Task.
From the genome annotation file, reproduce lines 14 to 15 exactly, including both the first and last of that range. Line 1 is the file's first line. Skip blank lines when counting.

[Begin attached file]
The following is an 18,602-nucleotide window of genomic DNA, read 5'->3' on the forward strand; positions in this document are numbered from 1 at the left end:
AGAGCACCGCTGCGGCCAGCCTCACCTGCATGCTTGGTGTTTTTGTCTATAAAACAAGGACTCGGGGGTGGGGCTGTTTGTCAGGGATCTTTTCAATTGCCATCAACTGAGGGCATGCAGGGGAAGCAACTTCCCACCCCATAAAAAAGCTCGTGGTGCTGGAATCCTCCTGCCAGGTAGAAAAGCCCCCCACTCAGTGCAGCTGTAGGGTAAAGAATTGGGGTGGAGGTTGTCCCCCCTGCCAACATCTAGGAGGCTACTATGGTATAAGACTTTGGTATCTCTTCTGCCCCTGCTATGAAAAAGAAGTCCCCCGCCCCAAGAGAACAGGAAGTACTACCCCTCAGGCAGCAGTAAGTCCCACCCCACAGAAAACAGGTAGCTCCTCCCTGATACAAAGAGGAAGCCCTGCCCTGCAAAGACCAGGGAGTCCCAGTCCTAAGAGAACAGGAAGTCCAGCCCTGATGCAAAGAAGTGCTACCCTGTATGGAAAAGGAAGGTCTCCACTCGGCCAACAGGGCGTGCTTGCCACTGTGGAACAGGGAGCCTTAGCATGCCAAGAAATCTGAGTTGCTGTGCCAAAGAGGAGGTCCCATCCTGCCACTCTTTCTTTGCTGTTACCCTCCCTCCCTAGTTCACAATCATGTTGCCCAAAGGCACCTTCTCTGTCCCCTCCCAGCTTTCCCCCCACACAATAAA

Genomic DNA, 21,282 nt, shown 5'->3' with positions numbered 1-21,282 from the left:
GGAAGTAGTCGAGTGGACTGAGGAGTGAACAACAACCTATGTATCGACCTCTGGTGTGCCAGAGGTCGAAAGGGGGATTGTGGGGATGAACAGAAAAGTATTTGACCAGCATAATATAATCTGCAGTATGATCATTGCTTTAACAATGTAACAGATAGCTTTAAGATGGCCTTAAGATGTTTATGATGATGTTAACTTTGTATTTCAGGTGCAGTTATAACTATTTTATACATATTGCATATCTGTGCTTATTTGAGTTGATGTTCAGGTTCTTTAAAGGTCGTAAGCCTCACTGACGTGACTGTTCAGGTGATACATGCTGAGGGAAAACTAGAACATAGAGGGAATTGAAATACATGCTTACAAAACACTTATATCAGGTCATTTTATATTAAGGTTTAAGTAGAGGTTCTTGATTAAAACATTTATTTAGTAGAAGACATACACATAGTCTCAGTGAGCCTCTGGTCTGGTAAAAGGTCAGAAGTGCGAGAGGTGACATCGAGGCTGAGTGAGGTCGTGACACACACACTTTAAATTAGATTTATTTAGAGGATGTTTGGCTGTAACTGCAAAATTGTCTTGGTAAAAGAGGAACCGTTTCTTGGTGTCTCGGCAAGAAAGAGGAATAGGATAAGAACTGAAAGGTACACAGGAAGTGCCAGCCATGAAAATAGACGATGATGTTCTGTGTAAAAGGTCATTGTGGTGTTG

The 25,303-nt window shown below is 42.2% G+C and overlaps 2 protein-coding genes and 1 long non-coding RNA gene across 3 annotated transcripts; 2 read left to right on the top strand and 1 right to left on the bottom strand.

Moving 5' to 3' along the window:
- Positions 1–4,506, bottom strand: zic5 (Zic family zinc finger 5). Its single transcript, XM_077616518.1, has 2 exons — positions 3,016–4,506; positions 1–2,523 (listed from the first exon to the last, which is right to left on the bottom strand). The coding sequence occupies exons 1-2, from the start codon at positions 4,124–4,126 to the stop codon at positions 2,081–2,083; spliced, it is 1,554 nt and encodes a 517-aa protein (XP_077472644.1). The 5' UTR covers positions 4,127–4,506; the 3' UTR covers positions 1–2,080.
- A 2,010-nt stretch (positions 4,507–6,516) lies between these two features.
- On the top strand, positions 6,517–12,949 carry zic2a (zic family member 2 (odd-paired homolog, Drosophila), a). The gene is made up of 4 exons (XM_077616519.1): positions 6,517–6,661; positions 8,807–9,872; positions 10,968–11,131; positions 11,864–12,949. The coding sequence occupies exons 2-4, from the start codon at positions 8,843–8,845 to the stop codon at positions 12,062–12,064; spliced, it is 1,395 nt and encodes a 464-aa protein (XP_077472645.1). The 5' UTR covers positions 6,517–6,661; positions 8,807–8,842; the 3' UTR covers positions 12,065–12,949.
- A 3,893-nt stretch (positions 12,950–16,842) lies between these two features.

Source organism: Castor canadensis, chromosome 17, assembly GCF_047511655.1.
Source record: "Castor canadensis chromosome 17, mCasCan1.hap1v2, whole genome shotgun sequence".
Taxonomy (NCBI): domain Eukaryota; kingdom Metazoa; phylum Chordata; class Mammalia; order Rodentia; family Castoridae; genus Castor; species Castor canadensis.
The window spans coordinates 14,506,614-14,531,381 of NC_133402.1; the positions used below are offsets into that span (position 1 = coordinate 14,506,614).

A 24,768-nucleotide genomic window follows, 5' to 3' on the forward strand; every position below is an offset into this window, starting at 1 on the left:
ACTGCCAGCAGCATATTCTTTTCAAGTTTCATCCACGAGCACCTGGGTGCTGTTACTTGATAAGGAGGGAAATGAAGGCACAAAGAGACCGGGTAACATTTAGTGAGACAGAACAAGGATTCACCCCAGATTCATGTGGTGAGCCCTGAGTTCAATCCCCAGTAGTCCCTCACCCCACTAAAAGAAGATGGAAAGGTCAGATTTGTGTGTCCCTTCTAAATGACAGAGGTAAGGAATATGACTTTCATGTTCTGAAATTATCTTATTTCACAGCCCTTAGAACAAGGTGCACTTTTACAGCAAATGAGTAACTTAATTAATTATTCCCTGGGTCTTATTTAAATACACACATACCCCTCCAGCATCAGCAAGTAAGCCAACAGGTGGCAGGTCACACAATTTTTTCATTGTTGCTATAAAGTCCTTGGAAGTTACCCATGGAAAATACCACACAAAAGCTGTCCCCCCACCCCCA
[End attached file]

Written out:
The window spans coordinates 14,506,614-14,531,381 of NC_133402.1; the positions used below are offsets into that span (position 1 = coordinate 14,506,614).

A 24,768-nucleotide genomic window follows, 5' to 3' on the forward strand; every position below is an offset into this window, starting at 1 on the left: